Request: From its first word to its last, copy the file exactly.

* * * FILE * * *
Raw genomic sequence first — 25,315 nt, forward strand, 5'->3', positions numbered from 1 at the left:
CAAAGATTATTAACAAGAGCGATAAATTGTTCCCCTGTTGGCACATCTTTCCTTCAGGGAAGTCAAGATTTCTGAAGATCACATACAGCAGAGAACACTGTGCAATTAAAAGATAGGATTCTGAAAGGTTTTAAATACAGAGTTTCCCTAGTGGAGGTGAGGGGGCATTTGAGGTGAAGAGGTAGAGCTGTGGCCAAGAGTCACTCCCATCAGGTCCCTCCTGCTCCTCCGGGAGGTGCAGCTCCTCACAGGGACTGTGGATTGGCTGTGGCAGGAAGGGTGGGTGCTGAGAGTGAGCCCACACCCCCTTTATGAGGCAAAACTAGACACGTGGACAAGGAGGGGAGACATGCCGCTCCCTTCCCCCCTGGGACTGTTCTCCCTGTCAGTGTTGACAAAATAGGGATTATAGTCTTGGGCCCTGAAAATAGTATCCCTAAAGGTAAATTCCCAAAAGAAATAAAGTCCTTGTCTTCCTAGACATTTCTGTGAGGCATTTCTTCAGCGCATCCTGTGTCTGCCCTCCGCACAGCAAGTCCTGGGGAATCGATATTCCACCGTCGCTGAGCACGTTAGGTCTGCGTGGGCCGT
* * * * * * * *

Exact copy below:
Raw genomic sequence first — 25,315 nt, forward strand, 5'->3', positions numbered from 1 at the left:
CAAAGATTATTAACAAGAGCGATAAATTGTTCCCCTGTTGGCACATCTTTCCTTCAGGGAAGTCAAGATTTCTGAAGATCACATACAGCAGAGAACACTGTGCAATTAAAAGATAGGATTCTGAAAGGTTTTAAATACAGAGTTTCCCTAGTGGAGGTGAGGGGGCATTTGAGGTGAAGAGGTAGAGCTGTGGCCAAGAGTCACTCCCATCAGGTCCCTCCTGCTCCTCCGGGAGGTGCAGCTCCTCACAGGGACTGTGGATTGGCTGTGGCAGGAAGGGTGGGTGCTGAGAGTGAGCCCACACCCCCTTTATGAGGCAAAACTAGACACGTGGACAAGGAGGGGAGACATGCCGCTCCCTTCCCCCCTGGGACTGTTCTCCCTGTCAGTGTTGACAAAATAGGGATTATAGTCTTGGGCCCTGAAAATAGTATCCCTAAAGGTAAATTCCCAAAAGAAATAAAGTCCTTGTCTTCCTAGACATTTCTGTGAGGCATTTCTTCAGCGCATCCTGTGTCTGCCCTCCGCACAGCAAGTCCTGGGGAATCGATATTCCACCGTCGCTGAGCACGTTAGGTCTGCGTGGGCCGT